A Bash script for the playback of video files across multiple monitors.

The lightbox-player is a Bash script for Windows Subsystem for Linux, that allows playback of video files across multiple monitors, with different subtitles in each.

This script is designed to power and facilitate the physical constrains of Lightbox, a portable projection unit for the screening of films with subtitles in different languages, enabling the participation and interaction of children from multiple cultural backgrounds.


  1. Double-click the PLAY.bat or PLAY file.*
  2. Select one of the listed films with the arrow keys (or mouse) and hit Enter (or click OK).
  3. The selected film plays on the connected monitors or projectors.
  4. The script exits when playback is completed or interrupted.

*For keyboard-only control, use the arrows and hit Enter when the icon is highlighted.

Additional controls

  • Hit the Esc or q key at any point to interrupt the playback.
  • Hit the spacebar to pause or unpause at any time, across all player instances.
  • Use the and (left and right) arrow keys to rewind or skip respectively.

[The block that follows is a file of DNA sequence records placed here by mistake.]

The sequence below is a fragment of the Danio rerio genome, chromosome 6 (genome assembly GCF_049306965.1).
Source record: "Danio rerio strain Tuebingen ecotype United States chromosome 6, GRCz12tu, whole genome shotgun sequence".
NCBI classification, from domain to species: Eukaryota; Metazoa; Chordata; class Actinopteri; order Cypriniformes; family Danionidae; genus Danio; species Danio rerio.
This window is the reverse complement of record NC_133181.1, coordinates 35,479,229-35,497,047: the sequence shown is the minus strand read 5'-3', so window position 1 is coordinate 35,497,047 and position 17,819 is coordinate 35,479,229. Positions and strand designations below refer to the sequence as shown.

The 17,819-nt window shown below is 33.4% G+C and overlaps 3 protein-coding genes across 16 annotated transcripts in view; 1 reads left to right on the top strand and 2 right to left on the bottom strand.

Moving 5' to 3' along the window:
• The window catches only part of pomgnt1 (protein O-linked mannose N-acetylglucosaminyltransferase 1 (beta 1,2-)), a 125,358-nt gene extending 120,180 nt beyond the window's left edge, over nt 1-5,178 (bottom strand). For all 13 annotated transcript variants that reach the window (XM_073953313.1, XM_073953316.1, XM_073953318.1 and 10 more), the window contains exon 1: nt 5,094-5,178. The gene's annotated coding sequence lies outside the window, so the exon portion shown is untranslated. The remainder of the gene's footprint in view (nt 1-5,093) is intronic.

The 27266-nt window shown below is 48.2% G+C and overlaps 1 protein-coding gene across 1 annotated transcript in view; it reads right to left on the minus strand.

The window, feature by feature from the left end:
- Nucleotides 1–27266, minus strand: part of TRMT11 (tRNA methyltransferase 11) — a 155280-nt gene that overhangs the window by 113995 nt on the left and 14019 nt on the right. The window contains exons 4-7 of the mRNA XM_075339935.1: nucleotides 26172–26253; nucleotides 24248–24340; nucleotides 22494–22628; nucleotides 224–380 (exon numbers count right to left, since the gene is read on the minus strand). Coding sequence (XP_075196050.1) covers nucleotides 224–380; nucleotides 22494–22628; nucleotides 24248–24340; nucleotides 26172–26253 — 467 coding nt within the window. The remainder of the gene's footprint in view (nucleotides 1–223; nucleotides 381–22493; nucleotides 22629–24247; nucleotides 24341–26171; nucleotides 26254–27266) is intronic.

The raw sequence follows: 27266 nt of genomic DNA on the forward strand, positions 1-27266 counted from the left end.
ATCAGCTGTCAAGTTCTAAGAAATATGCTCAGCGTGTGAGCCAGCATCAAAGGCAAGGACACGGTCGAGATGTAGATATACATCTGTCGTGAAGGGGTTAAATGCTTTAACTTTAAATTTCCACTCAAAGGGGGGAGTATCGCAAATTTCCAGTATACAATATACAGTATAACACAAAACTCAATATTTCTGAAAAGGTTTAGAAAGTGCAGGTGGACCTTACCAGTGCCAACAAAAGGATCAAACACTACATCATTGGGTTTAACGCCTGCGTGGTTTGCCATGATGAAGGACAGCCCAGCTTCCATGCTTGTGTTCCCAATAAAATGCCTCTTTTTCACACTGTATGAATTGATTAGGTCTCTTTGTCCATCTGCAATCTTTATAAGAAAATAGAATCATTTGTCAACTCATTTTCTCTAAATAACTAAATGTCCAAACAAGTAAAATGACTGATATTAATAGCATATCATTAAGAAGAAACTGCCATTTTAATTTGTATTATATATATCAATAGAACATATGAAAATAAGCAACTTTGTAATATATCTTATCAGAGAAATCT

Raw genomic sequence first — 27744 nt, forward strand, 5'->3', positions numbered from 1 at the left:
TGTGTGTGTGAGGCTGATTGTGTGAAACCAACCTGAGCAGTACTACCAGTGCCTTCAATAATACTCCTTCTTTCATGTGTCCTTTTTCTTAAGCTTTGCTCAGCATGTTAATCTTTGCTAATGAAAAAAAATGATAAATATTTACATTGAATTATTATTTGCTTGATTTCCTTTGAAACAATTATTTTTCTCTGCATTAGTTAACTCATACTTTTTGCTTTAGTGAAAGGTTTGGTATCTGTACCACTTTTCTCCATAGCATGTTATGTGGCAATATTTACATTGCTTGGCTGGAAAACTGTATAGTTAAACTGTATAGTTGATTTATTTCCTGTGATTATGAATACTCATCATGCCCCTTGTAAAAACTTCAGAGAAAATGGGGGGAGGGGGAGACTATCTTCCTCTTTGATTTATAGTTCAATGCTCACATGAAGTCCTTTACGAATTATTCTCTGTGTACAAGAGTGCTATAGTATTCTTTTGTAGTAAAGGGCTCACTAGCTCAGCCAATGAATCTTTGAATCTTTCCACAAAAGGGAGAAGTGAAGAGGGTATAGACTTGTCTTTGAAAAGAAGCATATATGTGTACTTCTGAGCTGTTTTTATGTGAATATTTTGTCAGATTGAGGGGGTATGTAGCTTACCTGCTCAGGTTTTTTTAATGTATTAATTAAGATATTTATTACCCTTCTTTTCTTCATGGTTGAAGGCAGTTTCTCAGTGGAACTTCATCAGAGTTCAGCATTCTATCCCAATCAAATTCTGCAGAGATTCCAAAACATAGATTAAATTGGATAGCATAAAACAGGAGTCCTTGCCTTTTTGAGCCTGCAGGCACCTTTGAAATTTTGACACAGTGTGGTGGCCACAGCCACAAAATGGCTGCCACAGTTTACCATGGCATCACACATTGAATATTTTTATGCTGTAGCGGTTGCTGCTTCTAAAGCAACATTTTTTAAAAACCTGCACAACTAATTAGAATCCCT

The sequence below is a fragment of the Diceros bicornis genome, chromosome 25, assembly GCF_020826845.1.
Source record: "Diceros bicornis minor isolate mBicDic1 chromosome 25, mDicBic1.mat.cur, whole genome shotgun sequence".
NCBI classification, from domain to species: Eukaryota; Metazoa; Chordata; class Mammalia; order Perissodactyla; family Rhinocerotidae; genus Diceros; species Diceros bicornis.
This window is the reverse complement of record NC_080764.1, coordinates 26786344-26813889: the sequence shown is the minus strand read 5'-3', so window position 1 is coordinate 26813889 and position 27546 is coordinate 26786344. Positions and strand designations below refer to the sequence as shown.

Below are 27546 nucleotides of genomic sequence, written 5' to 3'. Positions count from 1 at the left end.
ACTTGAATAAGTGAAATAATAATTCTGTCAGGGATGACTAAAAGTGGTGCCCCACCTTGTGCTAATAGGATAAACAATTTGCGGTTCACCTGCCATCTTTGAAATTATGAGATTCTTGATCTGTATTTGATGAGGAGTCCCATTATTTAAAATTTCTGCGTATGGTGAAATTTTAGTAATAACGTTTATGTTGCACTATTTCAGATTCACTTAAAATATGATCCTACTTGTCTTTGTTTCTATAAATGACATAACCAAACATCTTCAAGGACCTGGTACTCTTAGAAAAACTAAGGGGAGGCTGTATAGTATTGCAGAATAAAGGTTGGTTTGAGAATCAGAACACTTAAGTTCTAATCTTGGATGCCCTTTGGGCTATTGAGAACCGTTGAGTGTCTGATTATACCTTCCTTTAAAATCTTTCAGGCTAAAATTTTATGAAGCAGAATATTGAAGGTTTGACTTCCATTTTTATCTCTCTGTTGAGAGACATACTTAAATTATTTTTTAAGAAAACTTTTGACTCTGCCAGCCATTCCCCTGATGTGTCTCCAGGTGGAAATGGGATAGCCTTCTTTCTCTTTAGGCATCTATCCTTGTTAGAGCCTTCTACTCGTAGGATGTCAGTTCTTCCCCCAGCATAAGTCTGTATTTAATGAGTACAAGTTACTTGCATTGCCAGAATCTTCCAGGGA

• Use the 0 and 9 keys to decrease or increase the audio levels.
  • Hit the O to display elapsed / remaining playback time.

All keyboard shortcusts for Mplayer’s playback apply, but subtitle or other controls may only apply on the first instance.

Auto-discovery of video files

The script will search inside the ./FILMS directory for subdirectories, which should contain at least one video file (.mp4 / .mkv / .mov / .avi formats) and a number of subtitles (.srt format). The alphabetical order of the subtitle files determines which instance they will play at. When no video file is found within the selected directory, or when the operator selects CANCEL then a callibration image file is played instead.

Example structure of ./FILMS directory

│   ├───Big Buck Bunny (2008)
│   ├───Sintel (2010)
│   │   └───1_Sintel.el.srt
│   │   └───2_Sintel.en.srt
│   │   └───3_Sintel.ar.srt
│   │   └───4_Sintel.fa.srt
│   │   └───Sintel (2010).mp4
│   └───...

Technical description

The lightbox-player is designed to work with minimum input from the operator. It starts with double-clicking the PLAY.bat file, which in turn runs the lightbox-player.sh script without having to manually open a terminal. Creating a shortcut on the desktop allows to “hide” the script and related files elsewhere. Alternatively, the PLAY.bat file can be set to run automatically on startup.